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You've seen the brilliant Strafe ad, but what about the game?

Earlier this week, you might have seen the hilarious Kickstarter commercial for Strafe (below). If not, you really ought to take a look, especially if you played video games in the 1990s.

When the commercial hit on Tuesday, designed to launch a retro-style first-person shooter campaign on Kickstarter, it became an immediate hit. We called it "the best trailer ever."

But what about the game it is publicizing? While the commercial lampoons over-the-top '90s video game ads, it must also raise $185,000 to fund development costs, which is no laughing matter. Strafe is being made by a team with no previous experience of launching significant scale games. Its lead developer's previous work is music videos and, yes, commercials.

I spoke to developers Thom Glunt (design) and Stephen Raney (programmer) who make up Pixel Titans, the team heading up the project. It's clear that this is a group of people who care deeply about shooting games and have a clear idea about what they want to achieve.

Although the commercial was big on laughs, Glunt and Raney are pretty serious when it comes to talking about shooters.

"Strafe is not a comedy game," says Glunt. "It's a balls-to-the-wall straight-up action game. It is more Doom than Duke Nukem."

He believes that there is a demand for low-res, high impact shooting games, like those that dominated PC gaming in the 1990s. "We are seeing a generational shift of nostalgia from side-scrolling pixel art to primitive 3D. We aimed for that 20-year-old aesthetic because I absolutely loved Quake and I loved Doom and I wanted more of it. But I have played them so much. How can I play these games without playing the same levels and becoming a speed runner?"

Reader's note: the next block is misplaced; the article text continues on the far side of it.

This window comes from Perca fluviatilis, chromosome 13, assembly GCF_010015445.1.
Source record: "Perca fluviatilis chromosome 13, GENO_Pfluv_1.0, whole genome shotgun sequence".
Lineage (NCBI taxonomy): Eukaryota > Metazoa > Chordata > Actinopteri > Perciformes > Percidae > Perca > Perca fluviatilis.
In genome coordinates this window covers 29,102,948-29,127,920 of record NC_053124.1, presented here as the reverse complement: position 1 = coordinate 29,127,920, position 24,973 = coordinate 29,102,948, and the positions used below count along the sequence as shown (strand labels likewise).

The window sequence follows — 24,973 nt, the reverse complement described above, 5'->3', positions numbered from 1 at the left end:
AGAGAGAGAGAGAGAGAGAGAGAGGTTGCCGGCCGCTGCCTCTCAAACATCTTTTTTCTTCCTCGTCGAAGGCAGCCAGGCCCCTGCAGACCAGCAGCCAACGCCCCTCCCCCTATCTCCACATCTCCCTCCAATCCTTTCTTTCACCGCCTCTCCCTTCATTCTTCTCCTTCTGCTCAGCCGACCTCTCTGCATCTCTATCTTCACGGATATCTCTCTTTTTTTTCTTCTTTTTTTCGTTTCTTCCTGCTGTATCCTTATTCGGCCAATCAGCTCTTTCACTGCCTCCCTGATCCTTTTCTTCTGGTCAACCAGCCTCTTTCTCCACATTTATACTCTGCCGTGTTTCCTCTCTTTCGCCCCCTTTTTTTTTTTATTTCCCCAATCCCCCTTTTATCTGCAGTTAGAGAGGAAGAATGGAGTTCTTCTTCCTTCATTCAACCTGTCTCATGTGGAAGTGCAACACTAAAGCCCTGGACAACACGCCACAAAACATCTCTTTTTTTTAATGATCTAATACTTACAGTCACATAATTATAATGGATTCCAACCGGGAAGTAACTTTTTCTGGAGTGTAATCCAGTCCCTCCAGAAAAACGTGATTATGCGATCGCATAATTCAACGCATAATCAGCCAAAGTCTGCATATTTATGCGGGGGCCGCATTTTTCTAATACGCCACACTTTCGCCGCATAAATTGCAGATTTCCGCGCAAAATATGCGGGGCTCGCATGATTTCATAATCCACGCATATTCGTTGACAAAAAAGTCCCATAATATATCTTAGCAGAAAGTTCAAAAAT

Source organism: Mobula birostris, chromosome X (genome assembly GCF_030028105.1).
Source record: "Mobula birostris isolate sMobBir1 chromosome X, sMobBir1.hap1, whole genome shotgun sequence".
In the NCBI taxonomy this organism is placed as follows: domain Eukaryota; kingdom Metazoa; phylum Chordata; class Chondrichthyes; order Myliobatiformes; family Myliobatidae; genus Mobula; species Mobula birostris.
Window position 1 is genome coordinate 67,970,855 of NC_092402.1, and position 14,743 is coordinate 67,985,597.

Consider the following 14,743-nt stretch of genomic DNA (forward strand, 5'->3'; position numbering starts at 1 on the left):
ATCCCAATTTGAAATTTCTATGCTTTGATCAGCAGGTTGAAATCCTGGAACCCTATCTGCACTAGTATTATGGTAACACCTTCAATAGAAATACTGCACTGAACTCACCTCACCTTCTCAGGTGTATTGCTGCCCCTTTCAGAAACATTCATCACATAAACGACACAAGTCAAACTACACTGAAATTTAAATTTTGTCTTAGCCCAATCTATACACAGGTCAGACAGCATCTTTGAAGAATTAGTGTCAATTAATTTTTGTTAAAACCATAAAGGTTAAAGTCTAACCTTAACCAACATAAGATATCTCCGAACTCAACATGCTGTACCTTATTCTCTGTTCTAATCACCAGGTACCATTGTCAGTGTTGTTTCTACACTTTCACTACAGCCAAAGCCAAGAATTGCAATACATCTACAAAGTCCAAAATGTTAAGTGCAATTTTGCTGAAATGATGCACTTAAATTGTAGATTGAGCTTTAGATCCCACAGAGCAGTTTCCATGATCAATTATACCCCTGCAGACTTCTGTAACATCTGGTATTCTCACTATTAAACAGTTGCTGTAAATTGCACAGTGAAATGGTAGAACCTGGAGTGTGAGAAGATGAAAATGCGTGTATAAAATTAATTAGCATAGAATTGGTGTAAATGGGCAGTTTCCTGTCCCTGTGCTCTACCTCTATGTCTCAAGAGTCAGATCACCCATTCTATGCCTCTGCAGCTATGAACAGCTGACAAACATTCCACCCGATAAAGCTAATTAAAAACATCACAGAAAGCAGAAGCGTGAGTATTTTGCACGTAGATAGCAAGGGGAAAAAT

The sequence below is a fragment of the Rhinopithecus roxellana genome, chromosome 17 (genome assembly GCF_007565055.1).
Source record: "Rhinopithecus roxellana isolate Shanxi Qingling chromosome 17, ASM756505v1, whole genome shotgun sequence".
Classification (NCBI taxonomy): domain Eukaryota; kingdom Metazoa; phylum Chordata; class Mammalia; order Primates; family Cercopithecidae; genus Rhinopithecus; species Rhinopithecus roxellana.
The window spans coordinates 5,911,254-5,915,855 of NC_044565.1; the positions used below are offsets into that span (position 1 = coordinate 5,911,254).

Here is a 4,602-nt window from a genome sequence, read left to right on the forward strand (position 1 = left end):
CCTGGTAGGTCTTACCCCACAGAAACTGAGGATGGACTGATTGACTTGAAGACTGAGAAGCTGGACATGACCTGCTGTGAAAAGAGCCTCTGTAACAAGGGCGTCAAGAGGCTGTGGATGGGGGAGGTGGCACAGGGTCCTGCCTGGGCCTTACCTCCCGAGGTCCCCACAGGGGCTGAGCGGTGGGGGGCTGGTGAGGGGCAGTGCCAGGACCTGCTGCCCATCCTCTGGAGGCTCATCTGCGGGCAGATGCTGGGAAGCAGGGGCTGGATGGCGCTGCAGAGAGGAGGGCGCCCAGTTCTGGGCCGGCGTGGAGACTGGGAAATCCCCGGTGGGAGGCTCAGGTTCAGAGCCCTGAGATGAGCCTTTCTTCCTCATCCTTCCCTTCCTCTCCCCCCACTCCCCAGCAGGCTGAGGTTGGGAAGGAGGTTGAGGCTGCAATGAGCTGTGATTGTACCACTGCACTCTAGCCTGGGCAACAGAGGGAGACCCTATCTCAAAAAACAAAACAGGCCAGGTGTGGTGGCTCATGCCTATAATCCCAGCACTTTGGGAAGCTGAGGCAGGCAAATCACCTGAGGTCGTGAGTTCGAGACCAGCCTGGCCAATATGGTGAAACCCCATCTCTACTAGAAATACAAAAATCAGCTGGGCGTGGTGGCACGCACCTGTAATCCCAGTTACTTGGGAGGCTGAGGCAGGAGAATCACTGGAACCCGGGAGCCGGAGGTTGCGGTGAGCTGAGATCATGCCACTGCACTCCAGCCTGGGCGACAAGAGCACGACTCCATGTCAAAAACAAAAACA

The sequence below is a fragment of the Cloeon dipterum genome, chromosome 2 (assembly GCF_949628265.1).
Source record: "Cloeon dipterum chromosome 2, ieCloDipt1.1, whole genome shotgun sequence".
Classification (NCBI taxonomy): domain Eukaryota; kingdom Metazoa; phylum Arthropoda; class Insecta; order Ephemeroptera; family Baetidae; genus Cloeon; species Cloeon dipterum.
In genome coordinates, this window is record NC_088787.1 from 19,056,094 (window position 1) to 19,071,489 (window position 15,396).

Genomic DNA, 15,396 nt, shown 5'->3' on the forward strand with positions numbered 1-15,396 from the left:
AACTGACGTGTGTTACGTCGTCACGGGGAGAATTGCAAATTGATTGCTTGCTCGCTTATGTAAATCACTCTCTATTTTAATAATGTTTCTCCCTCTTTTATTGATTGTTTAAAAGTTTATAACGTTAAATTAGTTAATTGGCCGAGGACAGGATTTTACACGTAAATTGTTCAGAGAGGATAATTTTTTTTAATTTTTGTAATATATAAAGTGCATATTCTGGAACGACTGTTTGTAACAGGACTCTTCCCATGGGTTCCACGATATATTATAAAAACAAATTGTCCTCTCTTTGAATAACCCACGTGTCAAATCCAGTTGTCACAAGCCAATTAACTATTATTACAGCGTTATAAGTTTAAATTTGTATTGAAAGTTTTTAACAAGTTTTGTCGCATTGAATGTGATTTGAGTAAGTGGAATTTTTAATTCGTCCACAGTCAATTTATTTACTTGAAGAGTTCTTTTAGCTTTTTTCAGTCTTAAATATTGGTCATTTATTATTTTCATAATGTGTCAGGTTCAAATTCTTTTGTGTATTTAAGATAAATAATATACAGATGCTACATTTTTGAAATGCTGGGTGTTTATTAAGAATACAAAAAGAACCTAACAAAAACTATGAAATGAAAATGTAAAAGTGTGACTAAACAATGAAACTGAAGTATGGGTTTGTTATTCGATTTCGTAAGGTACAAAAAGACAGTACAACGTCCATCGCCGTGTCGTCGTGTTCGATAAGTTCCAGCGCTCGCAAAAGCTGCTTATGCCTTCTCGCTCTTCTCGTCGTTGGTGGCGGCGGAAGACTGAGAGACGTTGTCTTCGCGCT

"This is a game a lot of people have wanted for a long time without even knowing it," says Raney.


So what will Strafe bring to shooting games that we can't find by going back and playing those old classics? Pixel Titans say the game's main design pillars are "speed, secrets and gibs" [gore].

There are significant differences from the ancient and venerable games that inspire this homage. Its rooms will be procedurally generated (up to a point) and, like the recent spate of indie platformers that hark back to a simpler time, it will not be an easy game to win. The world will also be persistent, so all that gore and all those bullet casings stick around, offering breadcrumbs for players to follow inside the murder-mazes.

How that ad was made

9os room

Thom Glunt's background in commercial and video production allowed him to create an ad that is far superior to the sort of fare we normally see on Kickstarter, and better than the formulaic output of so-called AAA marketing. By calling in friends and using materials at hand, the ad was made with a tiny budget

"I know how to shoot something that looks really good, with virtually no money," said Glunt. "We wanted to pay homage to the games and the ads in the '90s that we loved. We watched a lot of montages of old commercials on YouTube."